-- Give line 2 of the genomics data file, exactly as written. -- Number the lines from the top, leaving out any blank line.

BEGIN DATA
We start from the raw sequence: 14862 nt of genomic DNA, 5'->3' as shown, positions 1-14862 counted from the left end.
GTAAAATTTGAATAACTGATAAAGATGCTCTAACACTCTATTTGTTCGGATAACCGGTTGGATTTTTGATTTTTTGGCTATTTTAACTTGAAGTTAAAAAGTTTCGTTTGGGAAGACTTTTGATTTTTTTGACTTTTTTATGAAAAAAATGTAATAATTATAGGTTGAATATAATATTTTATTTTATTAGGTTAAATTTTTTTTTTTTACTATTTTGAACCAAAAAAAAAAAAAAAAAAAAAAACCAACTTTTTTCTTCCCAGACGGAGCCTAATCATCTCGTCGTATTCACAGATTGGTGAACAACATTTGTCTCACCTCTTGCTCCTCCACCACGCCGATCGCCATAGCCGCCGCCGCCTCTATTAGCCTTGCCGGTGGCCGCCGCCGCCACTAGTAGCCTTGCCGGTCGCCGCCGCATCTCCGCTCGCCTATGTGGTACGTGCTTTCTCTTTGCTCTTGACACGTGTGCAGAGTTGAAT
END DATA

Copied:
GTAAAATTTGAATAACTGATAAAGATGCTCTAACACTCTATTTGTTCGGATAACCGGTTGGATTTTTGATTTTTTGGCTATTTTAACTTGAAGTTAAAAAGTTTCGTTTGGGAAGACTTTTGATTTTTTTGACTTTTTTATGAAAAAAATGTAATAATTATAGGTTGAATATAATATTTTATTTTATTAGGTTAAATTTTTTTTTTTTACTATTTTGAACCAAAAAAAAAAAAAAAAAAAAAAACCAACTTTTTTCTTCCCAGACGGAGCCTAATCATCTCGTCGTATTCACAGATTGGTGAACAACATTTGTCTCACCTCTTGCTCCTCCACCACGCCGATCGCCATAGCCGCCGCCGCCTCTATTAGCCTTGCCGGTGGCCGCCGCCGCCACTAGTAGCCTTGCCGGTCGCCGCCGCATCTCCGCTCGCCTATGTGGTACGTGCTTTCTCTTTGCTCTTGACACGTGTGCAGAGTTGAAT